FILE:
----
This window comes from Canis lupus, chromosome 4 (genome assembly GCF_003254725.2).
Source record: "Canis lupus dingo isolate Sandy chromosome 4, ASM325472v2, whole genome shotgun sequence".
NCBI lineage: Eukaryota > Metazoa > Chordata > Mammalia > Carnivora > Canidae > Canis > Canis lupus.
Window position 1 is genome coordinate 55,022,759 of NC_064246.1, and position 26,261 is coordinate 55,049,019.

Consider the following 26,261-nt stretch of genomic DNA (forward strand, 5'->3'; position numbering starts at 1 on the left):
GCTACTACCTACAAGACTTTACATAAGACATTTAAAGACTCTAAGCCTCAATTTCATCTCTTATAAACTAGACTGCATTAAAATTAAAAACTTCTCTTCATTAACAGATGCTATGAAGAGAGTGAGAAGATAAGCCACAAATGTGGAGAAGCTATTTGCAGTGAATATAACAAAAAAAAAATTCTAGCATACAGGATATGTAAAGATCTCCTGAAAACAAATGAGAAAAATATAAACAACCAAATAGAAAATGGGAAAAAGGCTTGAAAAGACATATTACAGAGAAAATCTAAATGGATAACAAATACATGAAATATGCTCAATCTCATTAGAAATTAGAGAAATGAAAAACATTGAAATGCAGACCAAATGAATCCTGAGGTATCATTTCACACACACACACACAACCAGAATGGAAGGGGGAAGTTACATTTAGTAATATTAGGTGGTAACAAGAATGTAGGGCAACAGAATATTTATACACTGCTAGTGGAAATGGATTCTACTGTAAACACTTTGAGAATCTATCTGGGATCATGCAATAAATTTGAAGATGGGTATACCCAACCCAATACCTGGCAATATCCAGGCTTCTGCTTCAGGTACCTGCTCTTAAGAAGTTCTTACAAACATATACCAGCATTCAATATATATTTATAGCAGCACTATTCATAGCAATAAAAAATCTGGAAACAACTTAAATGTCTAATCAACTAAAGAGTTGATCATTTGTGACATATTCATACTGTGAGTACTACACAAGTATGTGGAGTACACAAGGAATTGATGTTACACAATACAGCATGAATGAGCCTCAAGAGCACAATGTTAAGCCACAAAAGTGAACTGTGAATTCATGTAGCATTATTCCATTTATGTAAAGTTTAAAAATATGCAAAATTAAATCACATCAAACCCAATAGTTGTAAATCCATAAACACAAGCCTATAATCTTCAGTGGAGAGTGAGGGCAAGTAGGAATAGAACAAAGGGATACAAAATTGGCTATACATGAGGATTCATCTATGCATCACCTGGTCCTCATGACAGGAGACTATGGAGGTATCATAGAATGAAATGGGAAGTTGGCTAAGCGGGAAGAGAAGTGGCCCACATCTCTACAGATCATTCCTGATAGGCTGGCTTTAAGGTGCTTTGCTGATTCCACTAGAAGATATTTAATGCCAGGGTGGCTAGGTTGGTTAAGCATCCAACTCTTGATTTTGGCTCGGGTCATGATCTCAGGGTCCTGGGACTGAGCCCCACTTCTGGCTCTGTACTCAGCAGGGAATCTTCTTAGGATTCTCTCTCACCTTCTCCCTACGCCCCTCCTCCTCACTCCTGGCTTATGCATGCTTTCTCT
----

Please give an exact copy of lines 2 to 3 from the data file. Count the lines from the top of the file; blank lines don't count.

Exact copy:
Source record: "Canis lupus dingo isolate Sandy chromosome 4, ASM325472v2, whole genome shotgun sequence".
NCBI lineage: Eukaryota > Metazoa > Chordata > Mammalia > Carnivora > Canidae > Canis > Canis lupus.